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Instantaneous Velocity

  1. Apr 17, 2009 #1
    Q: Displacement in a straight line is s= t^2- 5t + 15. What's the instantaneous velocity when t= 4?


    Equation: lim [f(a+h)-f(a)]/h as h approaches 0

    I tried this problem and what I came up with for an idea of how to solve this makes absolutely no sense.
     
  2. jcsd
  3. Apr 18, 2009 #2
    Have you covered rules for derivatives yet?
     
  4. Apr 18, 2009 #3

    Cyosis

    User Avatar
    Homework Helper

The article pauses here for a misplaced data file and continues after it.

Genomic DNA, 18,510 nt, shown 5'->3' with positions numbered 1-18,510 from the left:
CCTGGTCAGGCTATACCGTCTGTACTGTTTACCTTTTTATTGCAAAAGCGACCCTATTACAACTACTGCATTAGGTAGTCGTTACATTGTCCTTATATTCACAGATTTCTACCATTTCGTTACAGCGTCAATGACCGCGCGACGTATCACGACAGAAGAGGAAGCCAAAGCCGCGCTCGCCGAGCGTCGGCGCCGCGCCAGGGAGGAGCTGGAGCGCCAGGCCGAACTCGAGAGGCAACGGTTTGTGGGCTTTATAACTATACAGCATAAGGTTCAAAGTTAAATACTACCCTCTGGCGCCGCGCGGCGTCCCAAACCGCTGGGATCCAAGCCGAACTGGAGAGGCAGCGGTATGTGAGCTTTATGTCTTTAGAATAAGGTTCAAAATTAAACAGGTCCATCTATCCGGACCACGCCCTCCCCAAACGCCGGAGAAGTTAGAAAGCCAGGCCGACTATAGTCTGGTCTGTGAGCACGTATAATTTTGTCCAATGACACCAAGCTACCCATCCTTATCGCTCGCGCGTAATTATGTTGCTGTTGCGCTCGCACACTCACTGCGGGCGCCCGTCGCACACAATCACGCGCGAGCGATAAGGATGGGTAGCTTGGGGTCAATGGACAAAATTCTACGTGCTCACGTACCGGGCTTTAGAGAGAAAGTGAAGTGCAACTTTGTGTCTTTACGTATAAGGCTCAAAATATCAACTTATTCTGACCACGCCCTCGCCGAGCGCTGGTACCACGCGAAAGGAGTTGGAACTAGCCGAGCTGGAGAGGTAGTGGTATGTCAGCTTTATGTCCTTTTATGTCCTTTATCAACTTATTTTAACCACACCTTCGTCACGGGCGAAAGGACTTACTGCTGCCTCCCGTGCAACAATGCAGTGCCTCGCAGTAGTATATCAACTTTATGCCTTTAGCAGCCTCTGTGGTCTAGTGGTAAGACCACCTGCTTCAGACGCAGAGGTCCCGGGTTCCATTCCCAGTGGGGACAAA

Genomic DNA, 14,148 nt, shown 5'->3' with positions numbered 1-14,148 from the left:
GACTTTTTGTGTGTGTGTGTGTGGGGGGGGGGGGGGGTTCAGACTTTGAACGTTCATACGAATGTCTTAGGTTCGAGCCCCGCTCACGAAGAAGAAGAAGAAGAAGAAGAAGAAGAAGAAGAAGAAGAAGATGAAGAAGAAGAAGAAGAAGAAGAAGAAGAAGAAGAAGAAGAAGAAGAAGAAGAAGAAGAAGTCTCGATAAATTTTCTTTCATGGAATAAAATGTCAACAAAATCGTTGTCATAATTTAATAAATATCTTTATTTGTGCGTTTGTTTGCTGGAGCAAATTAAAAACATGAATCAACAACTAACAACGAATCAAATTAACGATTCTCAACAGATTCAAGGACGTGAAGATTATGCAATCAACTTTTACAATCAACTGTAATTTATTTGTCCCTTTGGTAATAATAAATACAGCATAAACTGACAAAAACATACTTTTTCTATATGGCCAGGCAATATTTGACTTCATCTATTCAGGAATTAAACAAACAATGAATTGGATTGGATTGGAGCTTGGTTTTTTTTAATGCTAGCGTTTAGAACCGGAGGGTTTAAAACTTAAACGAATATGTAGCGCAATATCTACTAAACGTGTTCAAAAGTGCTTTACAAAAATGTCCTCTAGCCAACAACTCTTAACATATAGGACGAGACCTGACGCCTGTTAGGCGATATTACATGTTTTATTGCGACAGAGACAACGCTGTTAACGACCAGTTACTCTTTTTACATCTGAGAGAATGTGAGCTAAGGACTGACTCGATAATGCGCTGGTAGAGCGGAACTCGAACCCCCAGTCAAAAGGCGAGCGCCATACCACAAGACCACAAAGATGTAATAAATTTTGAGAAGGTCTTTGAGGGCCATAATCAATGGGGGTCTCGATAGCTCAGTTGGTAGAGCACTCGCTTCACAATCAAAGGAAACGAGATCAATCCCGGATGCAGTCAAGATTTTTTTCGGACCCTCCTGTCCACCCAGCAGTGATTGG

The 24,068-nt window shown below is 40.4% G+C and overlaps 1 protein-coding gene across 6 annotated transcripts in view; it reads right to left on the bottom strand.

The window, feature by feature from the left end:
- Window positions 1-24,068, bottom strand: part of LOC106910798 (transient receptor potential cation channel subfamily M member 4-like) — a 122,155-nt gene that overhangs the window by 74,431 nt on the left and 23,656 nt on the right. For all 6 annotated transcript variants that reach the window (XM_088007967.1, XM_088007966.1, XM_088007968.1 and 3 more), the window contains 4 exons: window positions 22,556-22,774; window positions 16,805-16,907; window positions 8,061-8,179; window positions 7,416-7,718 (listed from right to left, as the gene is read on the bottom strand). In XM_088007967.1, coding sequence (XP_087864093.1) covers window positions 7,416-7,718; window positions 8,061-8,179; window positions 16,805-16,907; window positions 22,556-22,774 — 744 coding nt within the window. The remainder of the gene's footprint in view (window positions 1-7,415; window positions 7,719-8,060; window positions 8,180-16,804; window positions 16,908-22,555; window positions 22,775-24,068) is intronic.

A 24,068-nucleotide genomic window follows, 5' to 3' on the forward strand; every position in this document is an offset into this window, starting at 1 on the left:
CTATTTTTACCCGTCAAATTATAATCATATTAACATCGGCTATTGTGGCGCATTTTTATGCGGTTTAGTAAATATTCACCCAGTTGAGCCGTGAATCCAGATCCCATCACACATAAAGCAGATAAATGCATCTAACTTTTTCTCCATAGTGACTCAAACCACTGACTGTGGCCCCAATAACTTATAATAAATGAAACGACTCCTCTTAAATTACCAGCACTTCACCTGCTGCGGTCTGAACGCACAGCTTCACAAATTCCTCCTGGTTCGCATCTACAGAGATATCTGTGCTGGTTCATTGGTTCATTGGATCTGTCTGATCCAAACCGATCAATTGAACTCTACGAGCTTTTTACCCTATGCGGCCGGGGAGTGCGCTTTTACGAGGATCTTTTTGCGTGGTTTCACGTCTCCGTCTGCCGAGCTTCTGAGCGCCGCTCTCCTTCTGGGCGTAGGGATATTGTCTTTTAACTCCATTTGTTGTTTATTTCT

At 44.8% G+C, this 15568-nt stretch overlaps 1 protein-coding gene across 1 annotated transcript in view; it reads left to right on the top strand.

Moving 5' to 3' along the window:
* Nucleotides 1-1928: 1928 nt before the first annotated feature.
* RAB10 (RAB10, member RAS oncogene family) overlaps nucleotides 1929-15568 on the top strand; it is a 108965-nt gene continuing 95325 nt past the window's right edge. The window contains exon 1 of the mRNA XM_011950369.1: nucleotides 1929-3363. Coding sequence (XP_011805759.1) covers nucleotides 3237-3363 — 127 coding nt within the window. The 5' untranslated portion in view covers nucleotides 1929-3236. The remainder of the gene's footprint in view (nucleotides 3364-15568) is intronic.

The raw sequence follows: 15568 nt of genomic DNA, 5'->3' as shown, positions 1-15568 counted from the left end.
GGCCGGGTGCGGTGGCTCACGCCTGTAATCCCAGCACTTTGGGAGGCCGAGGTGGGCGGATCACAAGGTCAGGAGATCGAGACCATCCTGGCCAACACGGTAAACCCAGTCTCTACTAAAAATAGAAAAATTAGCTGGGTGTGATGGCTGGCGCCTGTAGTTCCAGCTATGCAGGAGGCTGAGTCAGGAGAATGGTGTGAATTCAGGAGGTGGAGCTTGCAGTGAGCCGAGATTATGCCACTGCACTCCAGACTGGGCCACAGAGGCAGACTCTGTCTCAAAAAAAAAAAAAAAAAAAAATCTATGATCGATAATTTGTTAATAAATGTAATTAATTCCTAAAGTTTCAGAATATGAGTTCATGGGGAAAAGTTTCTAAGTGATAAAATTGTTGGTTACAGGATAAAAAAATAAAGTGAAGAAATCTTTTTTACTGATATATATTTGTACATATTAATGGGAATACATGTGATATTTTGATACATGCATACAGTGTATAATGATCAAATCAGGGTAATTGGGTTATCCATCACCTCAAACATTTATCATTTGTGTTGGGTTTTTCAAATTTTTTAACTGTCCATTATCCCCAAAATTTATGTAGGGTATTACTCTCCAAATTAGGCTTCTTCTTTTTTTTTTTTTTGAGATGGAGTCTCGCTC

Even if you think your method of solution makes absolutely no sense you should still tell us what you did. This way we can see what the real problem is.

    Do you understand what the formula you were given represents? Normally when you're given a distance function and you want to calculate the average velocity between two time intervals you will calculate s2-s1 divided by the time it took. The smaller you take this "width" of time the closer you get to the instantaneous velocity. Does it make sense now?
     
  5. Apr 18, 2009 #4

    Mark44

    Staff: Mentor

    To expand just a bit on what Cyosis wrote, and looking at your displacement as a function of t, you have s(t) = t^2- 5t + 15.

    What you need to do is to calculate
    [tex]\lim_{h \rightarrow 0} \frac{s(4 + h) - s(4)}{h}[/tex]
    That will be your instantaneous velocity at t = 4.
     
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